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Eight years ago I was working at the First Baptist Church of Edmond, Oklahoma.  I was the media director, which meant that my primary responsibilities involved editing the television broadcast, and managing the audio/video elements of services.  I also filled the role of assistant worship pastor, and was significantly involved with the music program.  Video and music were my main passions, and I imagined I would continue on indefinitely doing that sort of work.

One day, I was approached by the head of the men’s ministry.  He asked if I would speak to the small group of men that gathered for Tuesday morning prayer breakfast.  I agreed, having never spoken in front of a group of people before.  It didn’t seem like that big of a deal.  It was sort of like giving a devotion to a small group, and I kept that in mind when I studied and prepared for my brief talk.

I became especially nervous when I got up to speak, though, because our pastor was there.  Dr. Day was a very polished speaker and a consummate Bible scholar.  My mind drifted to the image of his office wall, bedecked with diplomas corresponding to his hard earned degrees.  Here I was, a guy with no Bible degree… strike that… no degree at all, stumbling through my notes, trying to put sentences together.

What must he be thinking?  I thought.

After I finished speaking, I made a rapid exit to my office.  My heart was beating fast and I was sweating profusely.  I consoled myself with the fact that I had communicated the message I felt God had given me to share, no matter how clumsily.  It was over, and now, I could get back to the things I actually knew how to do… video and music.

Then I heard Dr. Day’s laughter as he came down the hall talking to another staff member.  Oh, no.  I thought.  Was it that bad?  Was it so pathetic that it was funny?  I kept my head down and didn’t say anything.  Then Dr. Day showed up at my desk looked me straight in the eye and said…

“You’ve missed your calling, son.”

I tried hard to process what he was saying, but I didn’t immediately make sense of it.

“Pardon?”  I stammered.

“You’ve missed your calling.  You’re a preacher.  That’s all there is to it.”

I was still trying to follow what he was saying when he added:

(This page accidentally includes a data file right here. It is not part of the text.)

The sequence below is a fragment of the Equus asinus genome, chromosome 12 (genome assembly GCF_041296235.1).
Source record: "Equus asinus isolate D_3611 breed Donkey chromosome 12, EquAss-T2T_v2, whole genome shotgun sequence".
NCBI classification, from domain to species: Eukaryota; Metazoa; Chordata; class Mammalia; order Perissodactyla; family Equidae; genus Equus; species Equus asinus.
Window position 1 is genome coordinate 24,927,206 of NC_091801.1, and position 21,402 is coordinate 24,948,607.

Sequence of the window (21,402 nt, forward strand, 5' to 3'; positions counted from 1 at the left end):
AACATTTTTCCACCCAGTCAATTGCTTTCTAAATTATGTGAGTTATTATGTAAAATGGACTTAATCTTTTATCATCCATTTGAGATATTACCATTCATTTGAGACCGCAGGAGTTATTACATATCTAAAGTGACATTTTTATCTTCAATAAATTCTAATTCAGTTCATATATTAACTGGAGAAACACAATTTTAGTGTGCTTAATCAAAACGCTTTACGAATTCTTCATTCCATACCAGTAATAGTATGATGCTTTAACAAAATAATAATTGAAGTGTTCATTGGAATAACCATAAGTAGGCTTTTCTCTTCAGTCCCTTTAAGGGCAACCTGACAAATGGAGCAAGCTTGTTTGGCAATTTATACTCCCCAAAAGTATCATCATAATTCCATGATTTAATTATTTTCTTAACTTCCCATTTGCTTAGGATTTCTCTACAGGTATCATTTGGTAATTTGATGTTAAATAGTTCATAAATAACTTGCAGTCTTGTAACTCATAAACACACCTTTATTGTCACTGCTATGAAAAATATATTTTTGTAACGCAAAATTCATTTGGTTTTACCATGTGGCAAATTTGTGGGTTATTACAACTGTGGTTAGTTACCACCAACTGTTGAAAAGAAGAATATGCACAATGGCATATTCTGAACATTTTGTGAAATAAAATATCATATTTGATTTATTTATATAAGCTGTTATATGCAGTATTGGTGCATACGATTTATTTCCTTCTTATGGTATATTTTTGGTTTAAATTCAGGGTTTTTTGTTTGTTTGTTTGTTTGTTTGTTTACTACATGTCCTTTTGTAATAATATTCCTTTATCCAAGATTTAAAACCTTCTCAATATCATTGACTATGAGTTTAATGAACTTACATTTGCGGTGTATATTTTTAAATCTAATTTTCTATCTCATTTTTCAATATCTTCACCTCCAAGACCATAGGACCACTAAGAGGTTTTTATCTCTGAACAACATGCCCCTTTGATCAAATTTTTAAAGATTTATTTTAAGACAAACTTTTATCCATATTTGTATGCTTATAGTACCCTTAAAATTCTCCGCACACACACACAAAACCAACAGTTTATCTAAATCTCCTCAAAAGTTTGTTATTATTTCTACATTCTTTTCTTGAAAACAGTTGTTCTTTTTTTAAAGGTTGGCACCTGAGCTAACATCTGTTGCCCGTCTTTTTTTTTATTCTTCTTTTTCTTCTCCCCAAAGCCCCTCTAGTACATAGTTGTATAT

“I’m going to be out of town next Wednesday night.  I think you should preach for me.  Okay?”

Even as I write this eight years later, my eyes still tear up.  In many ways, that conversation changed the course of my life.  I did speak that next Wednesday night.  I was more nervous that night speaking to 150 people than I am now speaking to 6000 across the course of a weekend.  But I felt in my spirit that God was confirming for me what Alan had said.  This was my true calling.

Not long after, my father would hear a tape of that Wednesday night sermon and shortly thereafter invite me for the first time to speak at NewSpring.  Over the course of the next three years, I was invited to speak from time to time here as a guest speaker.  Then in 2010, I was invited to join the staff as Associate Pastor, and since then preaching has been central to my ministry.

[bctt tweet=”Leverage your influence to open doors for someone else.”]

I’ve received amazing gifts in my life time.  Some were very expensive, others, not so much.  But what Alan Day gave me was priceless… and it didn’t cost him anything.  He did something for me that I will never forget.  He leveraged his influence to open doors for me that might otherwise have remained closed.

So many of us hoard our influence.  It’s almost like we’re afraid that if we promote others, we won’t get promoted.  Or, we tend to think that if we share our “platform” in life, we won’t be heard ourselves.  It just goes to show how easy it can be to get our thinking backwards.  Alan understood that one of the greatest ways to experience blessing in life is to share the platform that God has given us.

[bctt tweet=”No one gets ahead in life by hoarding their influence.”]

Imagine how much help you could give someone today by sharing your influence with them.  You can teach, encourage, provide opportunities to, cast vision for, and plan with the next generation.  And your influence is worth more than you think.  Give it a try.  What do you have to lose?  Dr. Alan Day is with the Lord now, but his influence lives on—through my ministry and the ministries of countless others he invested in.  He taught me something—if you want to leave a legacy… if you want your hard work to pay off long after you leave this planet, leverage your influence to help others.

What’s your story of how someone leveraged their influence to help you achieve your purpose?

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